(Current Hall of Fame members represent a wide cross section of NASCAR's history)
CHARLOTTE - Three classes have been inducted into the NASCAR Hall of Fame with the latest going in last Friday night. That quartet - Darrell Waltrip, Cale Yarborough, Glen Wood, Dale Inman and Richie Evans - has set a precedent for perhaps some new thinking in nominating future classes.
The voting panel clearly made a statement in the 2012 class. The eclectic range of names that found their way into the Hall this time around represents an array of different contributions to NASCAR's history.
Waltrip and Yarborough are among the best drivers ever to compete at the sport's top level. Inman may be the gold standard of crew chiefs while Wood was a founding father of the legendary Wood Brothers Racing team, one of NASCAR's original organizations. Finally Evans represents the short track racer who may not have made his way to the Sprint Cup Series but nevertheless made his mark on the sport.
So going forward the focus won't necessarily have to be on drivers who excelled in the Sprint Cup Series as conventional wisdom might have led some to believe when the HOF first opened its doors only three years ago. With 60 plus years of history to recognize, NASCAR is playing catch up to some degree in comparison to other professional sports who have enjoyed having Halls for a much longer period.
But limiting the thought process to simply the people who made their mark behind the wheel is not part of the criteria based on the first three years of voting.
My personal belief is even with that more wide open approach, the pioneers of NASCAR from whatever capacity should be recognized first. With each passing year the likes of Red Byron of Raymond Parks are not remembered the tougher telling the story of their legacy becomes.
I don't have a vote but if I did here are the next five members of the NASCAR Hall of Fame for the Class of 2013:
NASCAR’s first championship-winning car owner should not be overlooked any longer. Parks was part of the original committee that helped form the sanctioning body at the famed meeting held in Florida’s Streamline Hotel and won the 1949 championship with driver Red Byron. Without Raymond Parks there would be no Richard Childress, Rick Hendrick, Jack Roush, Joe Gibbs or other successful team owners of today. He’s a true pioneer of the sport and belongs in the Hall. It's been one of the most unfortunate casualties of the process that Parks remains on the united list.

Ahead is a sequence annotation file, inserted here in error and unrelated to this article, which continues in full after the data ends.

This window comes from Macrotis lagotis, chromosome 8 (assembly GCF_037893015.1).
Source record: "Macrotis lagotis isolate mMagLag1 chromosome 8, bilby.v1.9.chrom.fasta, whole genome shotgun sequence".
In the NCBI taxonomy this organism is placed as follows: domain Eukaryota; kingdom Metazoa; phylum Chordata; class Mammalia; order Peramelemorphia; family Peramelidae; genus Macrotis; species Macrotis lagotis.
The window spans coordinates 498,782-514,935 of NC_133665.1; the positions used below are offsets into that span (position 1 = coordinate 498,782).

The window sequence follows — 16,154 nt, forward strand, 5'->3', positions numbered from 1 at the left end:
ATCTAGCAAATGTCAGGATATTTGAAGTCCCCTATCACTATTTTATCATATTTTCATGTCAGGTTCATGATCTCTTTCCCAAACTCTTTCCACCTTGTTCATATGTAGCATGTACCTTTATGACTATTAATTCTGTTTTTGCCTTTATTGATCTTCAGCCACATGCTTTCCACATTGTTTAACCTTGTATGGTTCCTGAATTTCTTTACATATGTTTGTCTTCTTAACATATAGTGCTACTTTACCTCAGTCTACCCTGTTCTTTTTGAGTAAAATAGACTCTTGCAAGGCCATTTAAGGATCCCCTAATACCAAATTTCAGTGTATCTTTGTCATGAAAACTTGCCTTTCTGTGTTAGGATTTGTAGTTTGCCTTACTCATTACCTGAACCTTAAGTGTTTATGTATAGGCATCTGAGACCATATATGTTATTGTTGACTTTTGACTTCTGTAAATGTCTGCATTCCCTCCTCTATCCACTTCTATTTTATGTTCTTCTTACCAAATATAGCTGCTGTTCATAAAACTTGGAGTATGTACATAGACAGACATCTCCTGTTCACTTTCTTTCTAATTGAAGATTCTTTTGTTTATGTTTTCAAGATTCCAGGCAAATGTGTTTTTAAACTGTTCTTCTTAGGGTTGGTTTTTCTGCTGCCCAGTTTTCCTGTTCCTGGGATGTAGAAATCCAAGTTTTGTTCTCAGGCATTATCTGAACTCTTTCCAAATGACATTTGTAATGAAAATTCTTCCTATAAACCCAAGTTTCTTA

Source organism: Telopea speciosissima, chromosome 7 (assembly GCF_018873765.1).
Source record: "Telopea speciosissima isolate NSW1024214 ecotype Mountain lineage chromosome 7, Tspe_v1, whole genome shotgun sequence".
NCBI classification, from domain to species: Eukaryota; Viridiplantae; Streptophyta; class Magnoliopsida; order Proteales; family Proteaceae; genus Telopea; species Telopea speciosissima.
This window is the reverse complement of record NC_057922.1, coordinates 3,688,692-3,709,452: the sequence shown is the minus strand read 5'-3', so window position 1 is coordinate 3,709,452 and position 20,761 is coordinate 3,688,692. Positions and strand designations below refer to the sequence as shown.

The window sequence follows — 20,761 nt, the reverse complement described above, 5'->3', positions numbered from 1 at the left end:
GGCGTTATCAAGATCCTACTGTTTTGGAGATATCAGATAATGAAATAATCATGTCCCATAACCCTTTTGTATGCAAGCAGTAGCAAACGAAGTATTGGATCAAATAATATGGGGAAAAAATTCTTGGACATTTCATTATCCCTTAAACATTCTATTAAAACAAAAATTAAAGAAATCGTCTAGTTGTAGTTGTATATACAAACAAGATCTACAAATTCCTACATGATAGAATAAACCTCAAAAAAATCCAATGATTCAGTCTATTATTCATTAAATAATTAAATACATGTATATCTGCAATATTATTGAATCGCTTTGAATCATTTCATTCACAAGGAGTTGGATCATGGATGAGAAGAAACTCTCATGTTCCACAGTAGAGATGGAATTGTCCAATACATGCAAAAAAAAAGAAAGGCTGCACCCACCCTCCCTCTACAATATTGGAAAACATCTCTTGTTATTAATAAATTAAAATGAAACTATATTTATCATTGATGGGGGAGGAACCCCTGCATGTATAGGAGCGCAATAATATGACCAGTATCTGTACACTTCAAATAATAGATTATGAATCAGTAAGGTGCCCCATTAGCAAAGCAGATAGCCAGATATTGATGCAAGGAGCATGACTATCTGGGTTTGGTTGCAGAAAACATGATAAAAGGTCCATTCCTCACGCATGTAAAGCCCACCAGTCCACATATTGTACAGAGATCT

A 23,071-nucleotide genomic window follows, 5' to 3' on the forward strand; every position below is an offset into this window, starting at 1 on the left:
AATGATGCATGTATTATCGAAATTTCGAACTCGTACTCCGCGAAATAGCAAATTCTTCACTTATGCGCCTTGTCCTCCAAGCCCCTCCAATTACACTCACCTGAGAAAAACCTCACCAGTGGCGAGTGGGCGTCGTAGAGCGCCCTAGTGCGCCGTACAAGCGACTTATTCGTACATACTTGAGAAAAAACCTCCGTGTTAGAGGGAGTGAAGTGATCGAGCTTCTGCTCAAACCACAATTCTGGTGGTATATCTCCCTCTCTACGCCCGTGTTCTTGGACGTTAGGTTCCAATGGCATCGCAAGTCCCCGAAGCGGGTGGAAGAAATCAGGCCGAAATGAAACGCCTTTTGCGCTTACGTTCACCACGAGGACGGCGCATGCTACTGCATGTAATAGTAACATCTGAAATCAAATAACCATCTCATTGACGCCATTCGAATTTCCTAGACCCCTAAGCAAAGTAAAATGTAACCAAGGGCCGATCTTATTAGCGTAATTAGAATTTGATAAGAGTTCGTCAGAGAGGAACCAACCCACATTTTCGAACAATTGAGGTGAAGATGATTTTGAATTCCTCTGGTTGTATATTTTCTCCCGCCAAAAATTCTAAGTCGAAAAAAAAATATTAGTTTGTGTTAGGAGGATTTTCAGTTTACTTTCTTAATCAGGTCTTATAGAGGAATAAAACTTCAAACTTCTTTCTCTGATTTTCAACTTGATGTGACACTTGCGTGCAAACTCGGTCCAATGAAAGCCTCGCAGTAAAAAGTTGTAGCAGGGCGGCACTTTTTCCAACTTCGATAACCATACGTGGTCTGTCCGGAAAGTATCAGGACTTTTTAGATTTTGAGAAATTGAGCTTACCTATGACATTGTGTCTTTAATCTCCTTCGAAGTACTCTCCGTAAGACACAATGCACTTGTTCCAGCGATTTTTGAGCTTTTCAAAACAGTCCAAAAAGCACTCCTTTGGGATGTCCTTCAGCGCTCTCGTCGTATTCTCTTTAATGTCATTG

He won NASCAR’s first race in 1948 and was the first champion in 1949 behind the wheel of Raymond Parks’ ride. A World War II veteran, Byron is NASCAR’s original hero and like his title-winning team owner a pioneer who is owed a debt of gratitude by the entire sport for paving the way. Someone who achieved what Byron did who made their living at baseball or football would have a spot in Cooperstown or Canton by now. It's a shame that NASCAR has not found a home for Byron among its HOF honorees.
He was the first driver to win back-to-back Sprint Cup championships (1956 , '57) and finished second in '55 and '58. Baker won 46 races in Cup and also won in the Modified and Sportsman (which eventually became Nationwide) divisions. An ex-moonshine runner like many early NASCAR stars, Baker made 631 Cup starts from 1949 to 1976. He's in six Halls of Fame and the next stop should be the one in Charlotte.
He won 32 races as a car owner and nine as a driver in Cup and also was NASCAR's Modified champion in 1953 and 1954. Owens was runner-up to Lee Petty for the 1959 Cup championship. He doubled up as an owner and mechanic in 1961 before going on to win the 1966 Sprint Cup title with David Pearson who went to victory lane fourteen times.
It's time to recognize some of the pioneers who helped bring NASCAR racing to millions more than those who bought tickets through the media. Hall has been the radio voice of the sport for more than 40 years and still anchors Motor Racing Network broadcasts today. The second you hear the voice of Barney Hall coming from your radio speakers you know you're listening to a NASCAR race. He's one of the sport's treasure and deserves to be recognized for his amazing contribution.For more NASCAR news, rumors and analysis, follow @PPistone on Twitter, subscribe to the RSS feed
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